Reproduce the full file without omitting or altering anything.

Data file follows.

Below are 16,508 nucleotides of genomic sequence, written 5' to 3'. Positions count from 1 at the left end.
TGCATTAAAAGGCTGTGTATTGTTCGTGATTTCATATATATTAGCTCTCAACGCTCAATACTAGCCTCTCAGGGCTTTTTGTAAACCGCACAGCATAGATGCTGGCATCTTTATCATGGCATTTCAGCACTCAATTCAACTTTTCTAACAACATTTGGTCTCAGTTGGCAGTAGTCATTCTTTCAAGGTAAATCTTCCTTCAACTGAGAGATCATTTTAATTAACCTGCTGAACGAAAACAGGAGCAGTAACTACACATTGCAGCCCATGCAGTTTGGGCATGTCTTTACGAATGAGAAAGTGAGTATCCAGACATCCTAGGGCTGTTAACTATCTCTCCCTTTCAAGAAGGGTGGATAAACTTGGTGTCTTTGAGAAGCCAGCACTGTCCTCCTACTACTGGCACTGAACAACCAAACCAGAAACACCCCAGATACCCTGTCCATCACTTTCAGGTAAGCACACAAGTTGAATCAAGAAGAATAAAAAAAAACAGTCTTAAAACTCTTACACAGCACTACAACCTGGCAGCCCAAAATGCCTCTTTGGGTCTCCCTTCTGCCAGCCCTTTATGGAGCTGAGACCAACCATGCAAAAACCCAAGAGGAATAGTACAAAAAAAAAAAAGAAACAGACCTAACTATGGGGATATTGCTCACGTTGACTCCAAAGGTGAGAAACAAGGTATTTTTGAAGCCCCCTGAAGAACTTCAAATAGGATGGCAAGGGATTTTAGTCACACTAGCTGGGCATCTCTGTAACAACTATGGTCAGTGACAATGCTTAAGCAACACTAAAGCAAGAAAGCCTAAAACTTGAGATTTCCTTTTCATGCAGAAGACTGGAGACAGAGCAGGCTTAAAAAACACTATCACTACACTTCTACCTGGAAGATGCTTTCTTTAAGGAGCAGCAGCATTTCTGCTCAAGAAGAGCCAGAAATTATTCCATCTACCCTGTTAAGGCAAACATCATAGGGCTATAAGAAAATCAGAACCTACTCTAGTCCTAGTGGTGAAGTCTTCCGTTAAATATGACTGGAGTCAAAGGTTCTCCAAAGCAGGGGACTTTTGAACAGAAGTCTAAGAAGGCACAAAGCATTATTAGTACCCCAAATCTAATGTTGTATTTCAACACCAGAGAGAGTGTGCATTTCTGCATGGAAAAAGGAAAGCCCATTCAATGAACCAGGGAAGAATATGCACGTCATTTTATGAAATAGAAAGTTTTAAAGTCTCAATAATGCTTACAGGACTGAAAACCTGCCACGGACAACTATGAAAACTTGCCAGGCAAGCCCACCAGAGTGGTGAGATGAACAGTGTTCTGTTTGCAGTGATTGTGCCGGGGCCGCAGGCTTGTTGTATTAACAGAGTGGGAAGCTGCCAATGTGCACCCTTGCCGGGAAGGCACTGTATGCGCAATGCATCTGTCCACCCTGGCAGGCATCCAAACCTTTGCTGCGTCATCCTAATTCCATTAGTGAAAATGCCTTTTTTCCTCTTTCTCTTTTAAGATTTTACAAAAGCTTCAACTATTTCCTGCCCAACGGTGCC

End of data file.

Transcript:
Below are 16,508 nucleotides of genomic sequence, written 5' to 3'. Positions count from 1 at the left end.
TGCATTAAAAGGCTGTGTATTGTTCGTGATTTCATATATATTAGCTCTCAACGCTCAATACTAGCCTCTCAGGGCTTTTTGTAAACCGCACAGCATAGATGCTGGCATCTTTATCATGGCATTTCAGCACTCAATTCAACTTTTCTAACAACATTTGGTCTCAGTTGGCAGTAGTCATTCTTTCAAGGTAAATCTTCCTTCAACTGAGAGATCATTTTAATTAACCTGCTGAACGAAAACAGGAGCAGTAACTACACATTGCAGCCCATGCAGTTTGGGCATGTCTTTACGAATGAGAAAGTGAGTATCCAGACATCCTAGGGCTGTTAACTATCTCTCCCTTTCAAGAAGGGTGGATAAACTTGGTGTCTTTGAGAAGCCAGCACTGTCCTCCTACTACTGGCACTGAACAACCAAACCAGAAACACCCCAGATACCCTGTCCATCACTTTCAGGTAAGCACACAAGTTGAATCAAGAAGAATAAAAAAAAACAGTCTTAAAACTCTTACACAGCACTACAACCTGGCAGCCCAAAATGCCTCTTTGGGTCTCCCTTCTGCCAGCCCTTTATGGAGCTGAGACCAACCATGCAAAAACCCAAGAGGAATAGTACAAAAAAAAAAAAGAAACAGACCTAACTATGGGGATATTGCTCACGTTGACTCCAAAGGTGAGAAACAAGGTATTTTTGAAGCCCCCTGAAGAACTTCAAATAGGATGGCAAGGGATTTTAGTCACACTAGCTGGGCATCTCTGTAACAACTATGGTCAGTGACAATGCTTAAGCAACACTAAAGCAAGAAAGCCTAAAACTTGAGATTTCCTTTTCATGCAGAAGACTGGAGACAGAGCAGGCTTAAAAAACACTATCACTACACTTCTACCTGGAAGATGCTTTCTTTAAGGAGCAGCAGCATTTCTGCTCAAGAAGAGCCAGAAATTATTCCATCTACCCTGTTAAGGCAAACATCATAGGGCTATAAGAAAATCAGAACCTACTCTAGTCCTAGTGGTGAAGTCTTCCGTTAAATATGACTGGAGTCAAAGGTTCTCCAAAGCAGGGGACTTTTGAACAGAAGTCTAAGAAGGCACAAAGCATTATTAGTACCCCAAATCTAATGTTGTATTTCAACACCAGAGAGAGTGTGCATTTCTGCATGGAAAAAGGAAAGCCCATTCAATGAACCAGGGAAGAATATGCACGTCATTTTATGAAATAGAAAGTTTTAAAGTCTCAATAATGCTTACAGGACTGAAAACCTGCCACGGACAACTATGAAAACTTGCCAGGCAAGCCCACCAGAGTGGTGAGATGAACAGTGTTCTGTTTGCAGTGATTGTGCCGGGGCCGCAGGCTTGTTGTATTAACAGAGTGGGAAGCTGCCAATGTGCACCCTTGCCGGGAAGGCACTGTATGCGCAATGCATCTGTCCACCCTGGCAGGCATCCAAACCTTTGCTGCGTCATCCTAATTCCATTAGTGAAAATGCCTTTTTTCCTCTTTCTCTTTTAAGATTTTACAAAAGCTTCAACTATTTCCTGCCCAACGGTGCC